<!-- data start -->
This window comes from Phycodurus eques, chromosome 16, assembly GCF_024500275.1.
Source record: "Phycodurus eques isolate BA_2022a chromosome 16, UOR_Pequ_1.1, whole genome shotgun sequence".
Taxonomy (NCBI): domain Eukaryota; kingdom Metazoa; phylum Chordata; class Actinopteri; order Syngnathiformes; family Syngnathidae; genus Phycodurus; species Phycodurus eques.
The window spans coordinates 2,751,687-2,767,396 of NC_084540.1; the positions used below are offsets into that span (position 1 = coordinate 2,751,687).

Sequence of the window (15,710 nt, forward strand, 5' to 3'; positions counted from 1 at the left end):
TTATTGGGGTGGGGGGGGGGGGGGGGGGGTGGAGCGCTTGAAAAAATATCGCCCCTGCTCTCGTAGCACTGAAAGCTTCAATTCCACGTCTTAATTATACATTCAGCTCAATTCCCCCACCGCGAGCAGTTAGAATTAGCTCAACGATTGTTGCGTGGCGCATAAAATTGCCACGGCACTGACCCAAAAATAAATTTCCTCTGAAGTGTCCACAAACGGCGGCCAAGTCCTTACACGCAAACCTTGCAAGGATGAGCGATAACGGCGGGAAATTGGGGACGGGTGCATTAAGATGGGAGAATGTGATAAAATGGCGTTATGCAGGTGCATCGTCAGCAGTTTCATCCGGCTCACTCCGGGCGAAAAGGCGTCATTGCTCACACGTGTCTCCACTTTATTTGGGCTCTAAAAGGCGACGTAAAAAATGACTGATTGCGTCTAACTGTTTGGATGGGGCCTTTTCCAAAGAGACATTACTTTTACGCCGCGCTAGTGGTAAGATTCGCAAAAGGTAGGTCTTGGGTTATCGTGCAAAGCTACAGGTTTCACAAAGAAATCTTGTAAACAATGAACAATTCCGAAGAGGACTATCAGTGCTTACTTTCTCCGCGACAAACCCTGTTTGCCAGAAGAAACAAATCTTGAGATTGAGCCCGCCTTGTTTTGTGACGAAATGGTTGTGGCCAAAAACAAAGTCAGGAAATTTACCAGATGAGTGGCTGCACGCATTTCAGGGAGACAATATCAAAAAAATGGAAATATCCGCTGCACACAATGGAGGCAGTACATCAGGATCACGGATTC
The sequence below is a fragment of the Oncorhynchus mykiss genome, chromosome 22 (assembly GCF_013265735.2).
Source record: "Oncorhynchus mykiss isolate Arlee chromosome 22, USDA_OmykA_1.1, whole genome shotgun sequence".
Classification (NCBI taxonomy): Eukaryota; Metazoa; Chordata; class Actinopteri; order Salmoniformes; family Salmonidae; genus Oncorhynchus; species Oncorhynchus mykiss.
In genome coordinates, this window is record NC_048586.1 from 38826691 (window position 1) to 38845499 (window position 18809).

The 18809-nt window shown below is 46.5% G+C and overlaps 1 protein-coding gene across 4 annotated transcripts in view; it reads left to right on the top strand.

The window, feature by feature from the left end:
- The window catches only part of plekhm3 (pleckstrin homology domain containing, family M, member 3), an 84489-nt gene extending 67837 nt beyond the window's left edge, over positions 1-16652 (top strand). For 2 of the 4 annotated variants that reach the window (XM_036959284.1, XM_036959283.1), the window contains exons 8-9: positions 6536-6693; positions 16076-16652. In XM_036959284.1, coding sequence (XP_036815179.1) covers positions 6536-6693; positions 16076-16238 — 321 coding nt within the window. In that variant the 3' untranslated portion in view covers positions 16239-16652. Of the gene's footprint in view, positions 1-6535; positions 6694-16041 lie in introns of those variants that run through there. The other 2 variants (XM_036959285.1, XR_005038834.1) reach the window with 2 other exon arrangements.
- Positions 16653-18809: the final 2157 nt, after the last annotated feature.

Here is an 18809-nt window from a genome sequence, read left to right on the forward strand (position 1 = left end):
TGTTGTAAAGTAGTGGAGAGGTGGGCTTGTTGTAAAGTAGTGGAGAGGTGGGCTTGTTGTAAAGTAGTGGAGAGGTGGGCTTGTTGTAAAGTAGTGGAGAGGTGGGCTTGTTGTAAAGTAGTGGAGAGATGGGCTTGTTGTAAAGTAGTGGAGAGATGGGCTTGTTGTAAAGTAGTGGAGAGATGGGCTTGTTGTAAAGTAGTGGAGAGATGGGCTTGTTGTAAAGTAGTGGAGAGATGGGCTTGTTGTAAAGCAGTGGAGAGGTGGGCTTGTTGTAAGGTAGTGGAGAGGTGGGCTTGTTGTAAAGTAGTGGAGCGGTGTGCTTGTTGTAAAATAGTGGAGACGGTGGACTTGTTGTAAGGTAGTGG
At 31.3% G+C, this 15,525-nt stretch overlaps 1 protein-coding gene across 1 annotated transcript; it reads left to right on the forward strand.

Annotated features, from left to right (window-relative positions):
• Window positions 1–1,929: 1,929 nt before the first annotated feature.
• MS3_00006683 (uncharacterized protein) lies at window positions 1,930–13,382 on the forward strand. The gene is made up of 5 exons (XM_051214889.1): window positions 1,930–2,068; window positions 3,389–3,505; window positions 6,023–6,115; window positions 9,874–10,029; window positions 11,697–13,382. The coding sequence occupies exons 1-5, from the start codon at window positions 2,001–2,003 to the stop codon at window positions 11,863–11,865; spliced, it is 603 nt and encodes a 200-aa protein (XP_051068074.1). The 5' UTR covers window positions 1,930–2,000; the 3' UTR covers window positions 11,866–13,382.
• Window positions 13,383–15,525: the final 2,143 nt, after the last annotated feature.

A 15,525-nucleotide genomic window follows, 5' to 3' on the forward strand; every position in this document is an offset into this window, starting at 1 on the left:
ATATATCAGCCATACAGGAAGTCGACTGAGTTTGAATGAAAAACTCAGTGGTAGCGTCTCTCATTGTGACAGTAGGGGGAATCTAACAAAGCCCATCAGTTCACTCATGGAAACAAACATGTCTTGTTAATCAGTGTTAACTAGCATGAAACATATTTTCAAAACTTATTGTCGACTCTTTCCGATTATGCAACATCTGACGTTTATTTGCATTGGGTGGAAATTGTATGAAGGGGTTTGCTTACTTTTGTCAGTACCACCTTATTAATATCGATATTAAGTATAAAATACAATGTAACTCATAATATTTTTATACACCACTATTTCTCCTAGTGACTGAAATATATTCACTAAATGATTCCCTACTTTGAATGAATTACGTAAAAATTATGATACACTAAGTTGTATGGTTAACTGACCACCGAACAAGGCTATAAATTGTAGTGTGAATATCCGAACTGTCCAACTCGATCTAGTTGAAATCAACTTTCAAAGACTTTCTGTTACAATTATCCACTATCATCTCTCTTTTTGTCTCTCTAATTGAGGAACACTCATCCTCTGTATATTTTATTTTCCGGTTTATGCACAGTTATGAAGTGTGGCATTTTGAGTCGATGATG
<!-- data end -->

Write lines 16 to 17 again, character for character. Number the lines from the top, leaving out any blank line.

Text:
TGTTGTAAAGTAGTGGAGAGGTGGGCTTGTTGTAAAGTAGTGGAGAGGTGGGCTTGTTGTAAAGTAGTGGAGAGGTGGGCTTGTTGTAAAGTAGTGGAGAGGTGGGCTTGTTGTAAAGTAGTGGAGAGATGGGCTTGTTGTAAAGTAGTGGAGAGATGGGCTTGTTGTAAAGTAGTGGAGAGATGGGCTTGTTGTAAAGTAGTGGAGAGATGGGCTTGTTGTAAAGTAGTGGAGAGATGGGCTTGTTGTAAAGCAGTGGAGAGGTGGGCTTGTTGTAAGGTAGTGGAGAGGTGGGCTTGTTGTAAAGTAGTGGAGCGGTGTGCTTGTTGTAAAATAGTGGAGACGGTGGACTTGTTGTAAGGTAGTGG
At 31.3% G+C, this 15,525-nt stretch overlaps 1 protein-coding gene across 1 annotated transcript; it reads left to right on the forward strand.